On Friday, December 4, 2020, the U.S. President signed into law "the Internet of Things (IoT) Cybersecurity Improvement Act of 2020” (H.R. 1668), which had bipartisan sponsorship by Dem. Rep. Robin Kelly (IL) and Rep. Rep. Will Hurd (TX).
The act is based on a list of considerations that IoT devices must cover secure development, identity management, patching, and configuration management. It affirms risks inherent with accelerated use of Internet-connected devices and calls for cooperative efforts between government, industry, and academia.
Until now, IoT cybersecurity recommendations from the National Institute of Standards and Technology (NIST) was followed voluntarily by a number of organizations. The law mandates federal government use of IoT devices to conform to minimum security requirements.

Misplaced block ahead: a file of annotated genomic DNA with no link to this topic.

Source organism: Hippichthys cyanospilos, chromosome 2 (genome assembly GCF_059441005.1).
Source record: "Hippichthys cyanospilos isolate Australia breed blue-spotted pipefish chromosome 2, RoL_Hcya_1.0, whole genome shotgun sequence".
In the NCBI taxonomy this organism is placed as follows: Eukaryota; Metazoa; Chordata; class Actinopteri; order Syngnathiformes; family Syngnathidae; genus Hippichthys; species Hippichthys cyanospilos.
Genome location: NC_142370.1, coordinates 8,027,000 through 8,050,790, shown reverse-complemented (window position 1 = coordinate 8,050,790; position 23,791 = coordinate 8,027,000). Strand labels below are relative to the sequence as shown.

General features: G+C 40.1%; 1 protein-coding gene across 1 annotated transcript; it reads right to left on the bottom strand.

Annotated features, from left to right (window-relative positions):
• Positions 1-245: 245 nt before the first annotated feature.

These most basic requirements are expected to set a baseline for IoT manufacturers and suppliers.
In addition, the responsibility to protect federal agencies against cyberattacks now starts with the executive branch and descends through a defined hierarchy that includes the Office of Management and Budget (OMB) and the Department of Homeland Security (DHS) will work together.
The act mandates NIST and OMB update IoT security standard, guidelines, and policies at least every five years. A vulnerability-disclosure policy obligates contractors / suppliers to notify (federal) agencies of any known vulnerabilities affecting devices used.
Rep. Senator Cory Gardner (CO) anticipates ‘tens of billions of devices’ to be operating on networks in the coming years, as households and government alike adopt this innovative concept.
Data from IoT devices are already empowering more efficient operations as well as predictive maintenance, reducing downtime by avoiding failures and promoting operations at peak performance.